The examples of nursing home abuse and negligence that typically attract the most attention are dramatic stories of poor care that shock the senses. From negligently trapping residents inside cafeteria freezers to allowing ghastly sexual assaults, these major incidents deservedly send ripples of outrage throughout the community.
Yet there also exists more persistent negligence that does not culminate in a single incident but also has debilitating effects on a nursing home resident’s quality of life. A common example of that form of abuse is chemical restraints-the daily dose of drugs given to residents that put them in a perpetual stupor. It makes it easier for nursing home staff to monitor the resident but drastically limits the individual’s ability to enjoy their life.
The Star Tribune reported on recent attempts to end the overuse of drugs to control residents. The story explains how many residents are constantly lethargic with little interest in interacting with their surroundings. One nurse explained, “You see that in just about any nursing home. But that kind of quality of life is that?”
To help fight the problem the nurse began a program that is replacing drugs with alternatives, including aromatherapy, massages, exercise, and other activities involving giving personal attention to the resident. The results have been impressive. Antipsychotic drugs have been completed eliminated from rotations and antidepressants are now used only half as much as the facility.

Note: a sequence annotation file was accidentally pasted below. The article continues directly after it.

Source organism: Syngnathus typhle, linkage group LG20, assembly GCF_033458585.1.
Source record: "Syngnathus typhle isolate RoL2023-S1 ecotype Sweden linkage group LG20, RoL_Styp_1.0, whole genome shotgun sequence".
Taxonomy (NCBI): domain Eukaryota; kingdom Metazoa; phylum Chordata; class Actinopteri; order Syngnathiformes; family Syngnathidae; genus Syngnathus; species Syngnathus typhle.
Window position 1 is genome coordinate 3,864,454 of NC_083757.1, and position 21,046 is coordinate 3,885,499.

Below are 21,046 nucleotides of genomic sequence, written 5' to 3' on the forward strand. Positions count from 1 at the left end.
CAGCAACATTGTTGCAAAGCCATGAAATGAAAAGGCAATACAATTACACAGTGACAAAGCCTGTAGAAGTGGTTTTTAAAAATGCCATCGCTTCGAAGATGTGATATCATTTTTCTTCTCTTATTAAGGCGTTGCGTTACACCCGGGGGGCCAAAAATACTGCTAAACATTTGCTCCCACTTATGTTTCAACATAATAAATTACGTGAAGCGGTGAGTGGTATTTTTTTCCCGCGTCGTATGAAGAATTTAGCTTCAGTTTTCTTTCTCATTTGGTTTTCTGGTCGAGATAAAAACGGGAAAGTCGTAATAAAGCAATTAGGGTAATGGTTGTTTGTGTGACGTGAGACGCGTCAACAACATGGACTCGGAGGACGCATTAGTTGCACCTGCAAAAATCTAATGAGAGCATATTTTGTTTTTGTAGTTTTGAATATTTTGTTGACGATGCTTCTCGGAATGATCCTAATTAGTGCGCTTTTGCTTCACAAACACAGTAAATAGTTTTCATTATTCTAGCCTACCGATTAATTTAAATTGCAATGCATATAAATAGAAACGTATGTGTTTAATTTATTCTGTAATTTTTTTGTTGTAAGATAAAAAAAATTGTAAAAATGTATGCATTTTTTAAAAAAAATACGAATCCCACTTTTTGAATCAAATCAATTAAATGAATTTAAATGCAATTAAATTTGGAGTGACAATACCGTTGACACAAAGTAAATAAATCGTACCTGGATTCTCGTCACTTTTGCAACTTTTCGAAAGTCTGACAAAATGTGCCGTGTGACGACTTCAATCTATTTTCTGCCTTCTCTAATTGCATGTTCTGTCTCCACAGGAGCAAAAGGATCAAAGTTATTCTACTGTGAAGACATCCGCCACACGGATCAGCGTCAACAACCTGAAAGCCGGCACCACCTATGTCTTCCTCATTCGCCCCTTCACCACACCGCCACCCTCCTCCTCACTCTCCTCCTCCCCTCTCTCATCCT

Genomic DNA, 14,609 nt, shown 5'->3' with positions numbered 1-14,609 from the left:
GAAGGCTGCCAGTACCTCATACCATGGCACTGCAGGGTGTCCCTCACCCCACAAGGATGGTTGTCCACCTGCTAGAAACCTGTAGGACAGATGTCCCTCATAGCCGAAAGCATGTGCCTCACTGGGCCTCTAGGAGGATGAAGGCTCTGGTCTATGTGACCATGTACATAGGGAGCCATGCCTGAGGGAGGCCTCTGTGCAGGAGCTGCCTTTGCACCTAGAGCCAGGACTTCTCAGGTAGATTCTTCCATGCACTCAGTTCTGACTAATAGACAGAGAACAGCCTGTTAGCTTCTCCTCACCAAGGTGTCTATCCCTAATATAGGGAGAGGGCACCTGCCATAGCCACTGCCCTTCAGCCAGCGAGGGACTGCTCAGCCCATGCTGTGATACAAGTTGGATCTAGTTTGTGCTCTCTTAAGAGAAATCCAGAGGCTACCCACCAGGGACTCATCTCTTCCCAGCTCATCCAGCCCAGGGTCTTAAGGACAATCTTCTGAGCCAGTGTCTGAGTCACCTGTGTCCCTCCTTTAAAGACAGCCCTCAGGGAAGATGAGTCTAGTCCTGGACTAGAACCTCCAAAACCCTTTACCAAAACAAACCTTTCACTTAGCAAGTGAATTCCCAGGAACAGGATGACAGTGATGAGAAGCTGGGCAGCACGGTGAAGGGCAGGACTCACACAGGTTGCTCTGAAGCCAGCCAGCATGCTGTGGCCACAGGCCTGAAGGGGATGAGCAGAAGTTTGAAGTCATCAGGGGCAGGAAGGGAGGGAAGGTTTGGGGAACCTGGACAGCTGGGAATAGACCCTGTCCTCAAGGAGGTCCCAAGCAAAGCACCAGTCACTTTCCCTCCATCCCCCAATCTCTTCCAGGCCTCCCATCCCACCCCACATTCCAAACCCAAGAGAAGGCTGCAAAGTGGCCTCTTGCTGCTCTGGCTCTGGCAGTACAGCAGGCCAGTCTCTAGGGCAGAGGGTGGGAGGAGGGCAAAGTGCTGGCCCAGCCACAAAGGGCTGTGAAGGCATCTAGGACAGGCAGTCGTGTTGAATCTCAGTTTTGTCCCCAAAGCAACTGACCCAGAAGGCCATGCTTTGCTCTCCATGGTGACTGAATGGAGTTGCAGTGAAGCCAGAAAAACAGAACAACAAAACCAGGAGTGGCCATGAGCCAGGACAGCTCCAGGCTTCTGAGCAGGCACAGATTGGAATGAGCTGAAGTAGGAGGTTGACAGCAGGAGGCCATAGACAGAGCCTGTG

Not only is the program working to improve the lives of residents, it is also eliminating the risk posed by overuse of drugs. Many drugs are used “off label” or for reasons other than their intended use. Instead of treating symptoms, the drugs are used to cover up other symptoms. It is a dangerous cycle that claims far too many lives.
Our Chicago nursing home attorneys applaud the work done by the nurse at this facility. With all of the news of poor care and daily suffering of many elder residents, it is uplifting to hear stories of employees who place the life of the senior at the top of the priority list.
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